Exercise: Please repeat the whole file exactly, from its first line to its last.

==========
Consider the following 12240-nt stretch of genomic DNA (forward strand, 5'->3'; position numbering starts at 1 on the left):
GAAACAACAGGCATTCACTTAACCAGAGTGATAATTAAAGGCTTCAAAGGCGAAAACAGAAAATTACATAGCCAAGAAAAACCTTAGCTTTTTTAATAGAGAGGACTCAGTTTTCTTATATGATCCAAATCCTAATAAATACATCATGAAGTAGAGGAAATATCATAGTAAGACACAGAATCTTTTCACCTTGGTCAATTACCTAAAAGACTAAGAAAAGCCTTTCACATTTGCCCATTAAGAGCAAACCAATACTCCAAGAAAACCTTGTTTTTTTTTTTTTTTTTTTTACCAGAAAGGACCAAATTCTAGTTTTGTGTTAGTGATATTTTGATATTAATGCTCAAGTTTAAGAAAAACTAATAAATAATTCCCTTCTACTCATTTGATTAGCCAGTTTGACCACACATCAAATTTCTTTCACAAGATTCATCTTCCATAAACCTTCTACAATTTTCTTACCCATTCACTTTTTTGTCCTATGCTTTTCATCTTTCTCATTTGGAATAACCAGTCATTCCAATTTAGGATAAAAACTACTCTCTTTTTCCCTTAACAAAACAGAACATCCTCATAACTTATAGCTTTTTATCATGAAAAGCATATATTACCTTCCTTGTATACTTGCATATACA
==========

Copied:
Consider the following 12240-nt stretch of genomic DNA (forward strand, 5'->3'; position numbering starts at 1 on the left):
GAAACAACAGGCATTCACTTAACCAGAGTGATAATTAAAGGCTTCAAAGGCGAAAACAGAAAATTACATAGCCAAGAAAAACCTTAGCTTTTTTAATAGAGAGGACTCAGTTTTCTTATATGATCCAAATCCTAATAAATACATCATGAAGTAGAGGAAATATCATAGTAAGACACAGAATCTTTTCACCTTGGTCAATTACCTAAAAGACTAAGAAAAGCCTTTCACATTTGCCCATTAAGAGCAAACCAATACTCCAAGAAAACCTTGTTTTTTTTTTTTTTTTTTTTACCAGAAAGGACCAAATTCTAGTTTTGTGTTAGTGATATTTTGATATTAATGCTCAAGTTTAAGAAAAACTAATAAATAATTCCCTTCTACTCATTTGATTAGCCAGTTTGACCACACATCAAATTTCTTTCACAAGATTCATCTTCCATAAACCTTCTACAATTTTCTTACCCATTCACTTTTTTGTCCTATGCTTTTCATCTTTCTCATTTGGAATAACCAGTCATTCCAATTTAGGATAAAAACTACTCTCTTTTTCCCTTAACAAAACAGAACATCCTCATAACTTATAGCTTTTTATCATGAAAAGCATATATTACCTTCCTTGTATACTTGCATATACA